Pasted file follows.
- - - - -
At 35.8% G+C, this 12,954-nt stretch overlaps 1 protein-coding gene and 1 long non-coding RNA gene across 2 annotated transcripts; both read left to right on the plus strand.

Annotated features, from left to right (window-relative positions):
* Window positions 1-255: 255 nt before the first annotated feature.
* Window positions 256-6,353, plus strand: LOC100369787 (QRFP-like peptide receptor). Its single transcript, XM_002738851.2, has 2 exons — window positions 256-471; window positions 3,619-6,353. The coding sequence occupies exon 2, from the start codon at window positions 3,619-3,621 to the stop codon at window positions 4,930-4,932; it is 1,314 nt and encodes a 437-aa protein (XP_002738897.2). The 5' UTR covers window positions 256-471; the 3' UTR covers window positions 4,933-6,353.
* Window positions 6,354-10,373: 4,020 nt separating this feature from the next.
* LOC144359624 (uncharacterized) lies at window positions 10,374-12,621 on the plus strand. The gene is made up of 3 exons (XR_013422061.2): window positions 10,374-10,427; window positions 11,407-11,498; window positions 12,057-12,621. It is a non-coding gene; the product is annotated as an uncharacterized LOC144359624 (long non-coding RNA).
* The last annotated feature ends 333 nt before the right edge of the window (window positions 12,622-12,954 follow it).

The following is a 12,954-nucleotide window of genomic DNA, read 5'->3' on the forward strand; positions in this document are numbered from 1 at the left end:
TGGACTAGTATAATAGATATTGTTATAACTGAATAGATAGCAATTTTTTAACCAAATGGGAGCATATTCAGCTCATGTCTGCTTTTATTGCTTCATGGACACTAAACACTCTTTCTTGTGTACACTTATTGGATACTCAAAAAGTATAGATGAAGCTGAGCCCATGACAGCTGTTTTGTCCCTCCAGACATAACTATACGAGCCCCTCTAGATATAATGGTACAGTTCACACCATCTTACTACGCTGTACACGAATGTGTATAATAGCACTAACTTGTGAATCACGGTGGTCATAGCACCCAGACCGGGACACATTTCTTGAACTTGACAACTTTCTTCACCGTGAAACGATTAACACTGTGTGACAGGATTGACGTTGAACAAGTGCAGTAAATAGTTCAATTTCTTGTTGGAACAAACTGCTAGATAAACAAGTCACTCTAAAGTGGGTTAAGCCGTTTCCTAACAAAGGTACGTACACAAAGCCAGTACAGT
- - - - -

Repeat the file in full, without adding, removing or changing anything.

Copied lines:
At 35.8% G+C, this 12,954-nt stretch overlaps 1 protein-coding gene and 1 long non-coding RNA gene across 2 annotated transcripts; both read left to right on the plus strand.

Annotated features, from left to right (window-relative positions):
* Window positions 1-255: 255 nt before the first annotated feature.
* Window positions 256-6,353, plus strand: LOC100369787 (QRFP-like peptide receptor). Its single transcript, XM_002738851.2, has 2 exons — window positions 256-471; window positions 3,619-6,353. The coding sequence occupies exon 2, from the start codon at window positions 3,619-3,621 to the stop codon at window positions 4,930-4,932; it is 1,314 nt and encodes a 437-aa protein (XP_002738897.2). The 5' UTR covers window positions 256-471; the 3' UTR covers window positions 4,933-6,353.
* Window positions 6,354-10,373: 4,020 nt separating this feature from the next.
* LOC144359624 (uncharacterized) lies at window positions 10,374-12,621 on the plus strand. The gene is made up of 3 exons (XR_013422061.2): window positions 10,374-10,427; window positions 11,407-11,498; window positions 12,057-12,621. It is a non-coding gene; the product is annotated as an uncharacterized LOC144359624 (long non-coding RNA).
* The last annotated feature ends 333 nt before the right edge of the window (window positions 12,622-12,954 follow it).

The following is a 12,954-nucleotide window of genomic DNA, read 5'->3' on the forward strand; positions in this document are numbered from 1 at the left end:
TGGACTAGTATAATAGATATTGTTATAACTGAATAGATAGCAATTTTTTAACCAAATGGGAGCATATTCAGCTCATGTCTGCTTTTATTGCTTCATGGACACTAAACACTCTTTCTTGTGTACACTTATTGGATACTCAAAAAGTATAGATGAAGCTGAGCCCATGACAGCTGTTTTGTCCCTCCAGACATAACTATACGAGCCCCTCTAGATATAATGGTACAGTTCACACCATCTTACTACGCTGTACACGAATGTGTATAATAGCACTAACTTGTGAATCACGGTGGTCATAGCACCCAGACCGGGACACATTTCTTGAACTTGACAACTTTCTTCACCGTGAAACGATTAACACTGTGTGACAGGATTGACGTTGAACAAGTGCAGTAAATAGTTCAATTTCTTGTTGGAACAAACTGCTAGATAAACAAGTCACTCTAAAGTGGGTTAAGCCGTTTCCTAACAAAGGTACGTACACAAAGCCAGTACAGT